If you haven’t heard about TED before, you probably have quite a bit to be enlightened about. In a space where geniuses (think Steve Jobs or Jamie Oliver) have just 20 minutes to propose an idea, which could revolutionize the world, to an audience brimming with minds of equal caliber, it’s an enthralling space—to say the least.
This year, TED2013 had a million dollar grant waiting for the TED prizewinner for the first time ever, and it was none other than Sugata Mitra who won the coveted top spot. Yet, the reactions to his pitch remain mixed. Mitra wished for a “School in the Clouds,” which loosely jabbed at the hard fact that we need a new education system.
In a world that would be absolutely crippled without technology, and where print is perishing while online is thriving, it does seem ironic that schools are mostly going about with writing information on paper while banning electronic devices.
“The Victorians were great engineers. They engineered a [schooling] system that was so robust that it’s still with us today, continuously producing identical people for a machine that no longer exists.”
With that gutsy statement Mitra might have stepped on some toes, because in a sense, Mitra is stating the years spent training and trying to maintain the structured curriculum of schools were a waste; teachers are obsolete; and the entire system archaic.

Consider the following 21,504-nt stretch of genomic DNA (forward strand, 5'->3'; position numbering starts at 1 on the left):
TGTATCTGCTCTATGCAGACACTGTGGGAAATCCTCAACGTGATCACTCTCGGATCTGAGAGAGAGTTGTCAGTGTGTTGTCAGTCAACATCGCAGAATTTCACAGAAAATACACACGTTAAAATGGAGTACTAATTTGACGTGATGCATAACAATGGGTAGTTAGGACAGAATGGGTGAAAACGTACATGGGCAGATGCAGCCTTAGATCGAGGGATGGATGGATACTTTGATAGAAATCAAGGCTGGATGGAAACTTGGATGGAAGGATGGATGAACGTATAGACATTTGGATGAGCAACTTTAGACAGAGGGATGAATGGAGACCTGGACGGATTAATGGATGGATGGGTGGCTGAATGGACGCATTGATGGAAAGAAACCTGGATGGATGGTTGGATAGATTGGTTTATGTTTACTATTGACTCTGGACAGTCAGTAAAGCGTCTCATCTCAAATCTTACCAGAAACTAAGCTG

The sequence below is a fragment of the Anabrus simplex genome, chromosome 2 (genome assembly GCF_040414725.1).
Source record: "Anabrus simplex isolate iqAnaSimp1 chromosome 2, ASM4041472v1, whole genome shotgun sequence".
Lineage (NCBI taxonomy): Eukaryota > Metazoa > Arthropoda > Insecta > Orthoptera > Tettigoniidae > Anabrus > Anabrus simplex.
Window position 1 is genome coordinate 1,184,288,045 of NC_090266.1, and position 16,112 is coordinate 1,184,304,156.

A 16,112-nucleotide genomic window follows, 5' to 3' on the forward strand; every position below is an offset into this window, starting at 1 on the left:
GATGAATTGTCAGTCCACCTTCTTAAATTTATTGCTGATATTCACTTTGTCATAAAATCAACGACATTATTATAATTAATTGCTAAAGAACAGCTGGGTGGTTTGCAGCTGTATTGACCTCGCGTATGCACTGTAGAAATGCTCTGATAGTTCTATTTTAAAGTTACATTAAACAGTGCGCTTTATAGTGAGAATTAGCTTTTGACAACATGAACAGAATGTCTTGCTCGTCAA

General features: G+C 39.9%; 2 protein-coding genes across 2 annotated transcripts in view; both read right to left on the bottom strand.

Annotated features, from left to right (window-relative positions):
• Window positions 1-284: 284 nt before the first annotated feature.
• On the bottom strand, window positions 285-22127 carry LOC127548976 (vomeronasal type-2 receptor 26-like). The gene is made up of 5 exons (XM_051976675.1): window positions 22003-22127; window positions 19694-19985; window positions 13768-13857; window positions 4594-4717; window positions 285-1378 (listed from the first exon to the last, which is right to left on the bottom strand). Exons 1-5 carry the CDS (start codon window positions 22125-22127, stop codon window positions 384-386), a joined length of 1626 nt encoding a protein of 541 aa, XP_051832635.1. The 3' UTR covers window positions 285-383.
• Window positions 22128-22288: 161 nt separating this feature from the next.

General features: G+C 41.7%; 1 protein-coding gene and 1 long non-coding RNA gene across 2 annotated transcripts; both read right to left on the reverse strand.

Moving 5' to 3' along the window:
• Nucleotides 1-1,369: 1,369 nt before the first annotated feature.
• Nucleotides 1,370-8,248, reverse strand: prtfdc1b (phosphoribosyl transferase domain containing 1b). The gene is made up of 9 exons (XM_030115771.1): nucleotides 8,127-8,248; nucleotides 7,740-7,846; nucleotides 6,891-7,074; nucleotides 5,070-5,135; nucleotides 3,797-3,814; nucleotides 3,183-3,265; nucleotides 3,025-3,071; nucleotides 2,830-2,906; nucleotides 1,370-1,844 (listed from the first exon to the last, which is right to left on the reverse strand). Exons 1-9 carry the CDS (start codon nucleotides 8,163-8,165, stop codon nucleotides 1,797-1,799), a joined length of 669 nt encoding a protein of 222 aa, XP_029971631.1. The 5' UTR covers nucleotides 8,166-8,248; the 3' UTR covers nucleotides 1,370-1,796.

The job as a teacher, which remains a valiant career in the eyes of many, will swing from being one of “teaching” to one of “encouraging.” Essentially, Mitra is pointing out (with first-hand validated proof) students don’t do well in a stifling, sterile environment where sheets of information are handed out to be read. Instead they thrive in one that is centered on the innate curiosity of youth, where unique unorthodox questions are posed to students, they are then egged on to research and find out the answer.
In his talk, Mitra screened videos of children, within the ages of 8 to 13 years old, learning from complete scratch about how to use a computer and the Internet without any help at all, except for the computer that was strategically placed behind a wall with a hole for the screen. The speed of their learning was proven to be a dramatic as compared to the average person attending school, which urged Mitra to attempt the audacious act of trying to make them learn about the likes of molecular structures and neurons by themselves, which was yet again proven possible.
It’s a mildly alarming discovery, especially with the easy option of comparison, and lends the brain an imaginary vision of what kind of world we would be living in if this system was fully implemented from the moment the digital age hit us head-on.
On Tumblr, Mitra showed an example of how a regular class of American students learned about the history of the Coliseum—not by the trusty history textbook, but rather, through a webcam conversation on Skype with a class of students in Italy. Virtual interaction with other children living in the country itself was clearly more favored by the students when juxtaposed with the history textbook.
There has been no confirmation of what exactly the “School in the Clouds” would be like, except for the fact it would be located in India, but it’s certainly something that could change the education system even sooner than we might think.
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